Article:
Agrokultura kicked off its era with sports
retail tycoon Nikolay Fartushnyak as its top investor by unveiling its best-ever harvest results, which
the farm operator heralded as a major step towards entering profitability.
The farm operator in Russia and Ukraine said that it had
risen to the "top end of scale farmers in the region" after crediting "improved
processes", besides "excellent weather conditions", for company-best
performances in winter crops.
For Ukraine, besides confirming a 49% rise to 5.5 tonnes per
hectare in the winter barley yield, Agrokultura pegged its rapeseed result at
3.4 tonnes per hectare, a gain of 17%, with the winter wheat yield soaring 50%
to 5.7 tonnes per hectare.
In Russia, the group achieved an 11% increase to 4.1 tonnes
per hectare in the winter wheat yield, and said early results of the spring
grains harvest were "materially in excess" of last year's.
"We are pleased to be able to confirm the winter planted
yields have come in at record levels," said Stephen Pickup, the Agrokultura managing
"These results are a major contributor to the turnaround
which is ongoing in the business and are particularly satisfying given the
major cost reductions which have been put through the business while delivering
In Ukraine, yields had reached levels which are "at the
level required to make the Ukraine business profitable", Agrokultura said.
And with some test plots showing "materially higher" yields
still, "the company is taking forward lessons to try and push average yields
further in future years".
The harvest results are the latest in a series of upbeat harvest
reports from Ukraine, both by companies and at the national level, with the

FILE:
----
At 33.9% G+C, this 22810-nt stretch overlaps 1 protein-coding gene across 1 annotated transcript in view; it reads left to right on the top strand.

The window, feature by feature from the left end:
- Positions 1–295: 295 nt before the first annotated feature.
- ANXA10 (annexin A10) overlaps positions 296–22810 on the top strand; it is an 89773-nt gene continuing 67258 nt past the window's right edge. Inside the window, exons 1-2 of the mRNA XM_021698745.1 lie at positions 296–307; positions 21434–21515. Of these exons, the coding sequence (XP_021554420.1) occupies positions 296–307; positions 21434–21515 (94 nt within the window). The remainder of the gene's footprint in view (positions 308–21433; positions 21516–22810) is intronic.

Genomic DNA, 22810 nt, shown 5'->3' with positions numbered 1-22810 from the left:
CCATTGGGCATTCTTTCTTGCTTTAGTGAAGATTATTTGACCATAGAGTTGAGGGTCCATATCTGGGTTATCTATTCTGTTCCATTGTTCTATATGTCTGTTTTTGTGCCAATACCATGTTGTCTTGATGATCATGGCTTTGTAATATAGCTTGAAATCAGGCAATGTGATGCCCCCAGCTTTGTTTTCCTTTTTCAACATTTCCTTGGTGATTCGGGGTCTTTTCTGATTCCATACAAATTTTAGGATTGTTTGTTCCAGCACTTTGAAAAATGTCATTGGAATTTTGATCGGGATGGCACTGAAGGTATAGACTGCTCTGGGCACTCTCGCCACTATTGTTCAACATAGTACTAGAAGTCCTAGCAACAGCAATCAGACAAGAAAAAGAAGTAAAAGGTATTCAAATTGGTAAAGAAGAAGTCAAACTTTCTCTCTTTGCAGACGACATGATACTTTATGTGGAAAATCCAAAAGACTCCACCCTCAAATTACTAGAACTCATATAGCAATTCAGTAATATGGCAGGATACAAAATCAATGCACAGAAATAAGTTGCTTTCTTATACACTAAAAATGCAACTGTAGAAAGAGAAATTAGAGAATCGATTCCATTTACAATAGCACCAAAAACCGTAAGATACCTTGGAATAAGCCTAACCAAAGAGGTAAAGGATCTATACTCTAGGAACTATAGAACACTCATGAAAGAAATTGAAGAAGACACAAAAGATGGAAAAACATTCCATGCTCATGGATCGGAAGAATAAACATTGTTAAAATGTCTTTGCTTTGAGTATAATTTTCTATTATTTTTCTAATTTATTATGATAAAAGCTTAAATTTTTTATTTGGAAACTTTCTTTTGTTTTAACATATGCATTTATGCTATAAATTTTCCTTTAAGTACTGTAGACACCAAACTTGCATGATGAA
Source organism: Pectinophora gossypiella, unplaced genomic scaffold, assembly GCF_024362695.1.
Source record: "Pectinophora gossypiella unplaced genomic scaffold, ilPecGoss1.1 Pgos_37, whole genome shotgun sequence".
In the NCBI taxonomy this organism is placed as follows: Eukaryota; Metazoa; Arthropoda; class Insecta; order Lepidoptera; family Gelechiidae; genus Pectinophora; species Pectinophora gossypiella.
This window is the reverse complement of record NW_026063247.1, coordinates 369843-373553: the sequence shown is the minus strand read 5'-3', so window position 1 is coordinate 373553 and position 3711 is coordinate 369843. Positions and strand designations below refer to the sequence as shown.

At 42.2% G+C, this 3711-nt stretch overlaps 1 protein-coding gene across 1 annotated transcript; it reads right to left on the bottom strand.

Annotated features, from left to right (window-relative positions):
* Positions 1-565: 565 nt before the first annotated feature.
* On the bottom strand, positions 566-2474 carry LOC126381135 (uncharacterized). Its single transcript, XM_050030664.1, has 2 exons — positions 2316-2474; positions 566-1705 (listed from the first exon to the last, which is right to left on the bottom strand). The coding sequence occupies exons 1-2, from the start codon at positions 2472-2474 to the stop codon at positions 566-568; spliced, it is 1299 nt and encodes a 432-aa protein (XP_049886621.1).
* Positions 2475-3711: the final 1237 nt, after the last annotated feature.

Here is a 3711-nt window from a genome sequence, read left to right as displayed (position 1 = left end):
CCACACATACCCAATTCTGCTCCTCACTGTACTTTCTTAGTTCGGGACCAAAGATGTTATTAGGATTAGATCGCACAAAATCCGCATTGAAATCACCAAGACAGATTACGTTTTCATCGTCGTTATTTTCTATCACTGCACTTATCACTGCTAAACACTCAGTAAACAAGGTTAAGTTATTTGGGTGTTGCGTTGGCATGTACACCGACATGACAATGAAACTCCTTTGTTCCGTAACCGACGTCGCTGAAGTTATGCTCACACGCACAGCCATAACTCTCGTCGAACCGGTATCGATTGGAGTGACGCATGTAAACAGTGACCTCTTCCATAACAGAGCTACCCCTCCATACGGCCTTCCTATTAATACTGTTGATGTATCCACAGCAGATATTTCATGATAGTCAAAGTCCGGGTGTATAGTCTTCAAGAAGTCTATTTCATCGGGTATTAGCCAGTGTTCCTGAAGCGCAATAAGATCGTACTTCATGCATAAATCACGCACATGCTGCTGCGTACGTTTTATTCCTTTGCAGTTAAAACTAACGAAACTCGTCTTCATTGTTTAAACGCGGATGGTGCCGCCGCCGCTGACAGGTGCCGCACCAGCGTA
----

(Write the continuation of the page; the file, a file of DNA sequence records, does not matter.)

government on Tuesday reporting a wheat harvest of 24.4m tonnes bunker weight
from 99% of the sown area.
Bunker weight, which includes chaff and impurities, is
typically some 5-7% bigger than the clean weight used as an international
Ukraine last year achieved a 22.3m-tonne harvest and has
been expected by the US Department of Agriculture, whose data set world
benchmarks, to produce a 22.0m-tonne crop this year – a figure which now looks
However, there are some question marks over the quality of
the harvest, with the proportion of milling wheat expected at 60-65%, down from
the typical 75%.
Agrokultura's briefing also comes two weeks after the group named
as Nikolay Fartushnyak, a Ukrainian-born sports entrepreneur in Russia, where
he runs the Sportmaster empire, as the investor snapping up Agrokultura shares,
amassing a 47% stake.
Steenord, the investment group through which Mr Fartushnyak
has bought its stake, "is supportive of" Agrokultura's current strategy, the
group said at the time.
It added that Steenord's interest "brings stability and industrial
competence giving [Agrokultura ] an improved ability to execute the chosen strategy
from an operations, financing and asset divestiture perspective."
Agrokultura, which was founded in 2006, has, on records
going back to 2008, yet to report a profit, running up an aggregate loss of
more than SEK950m, the equivalent of about $135m at current exchange rates.
Its Stockholm-listed shares - which peaked at SEK81.81 on
their second day of trading, in October 2009 – stood at SEK4.45 in lunchtime
deals on Wednesday, down 0.5% on the day.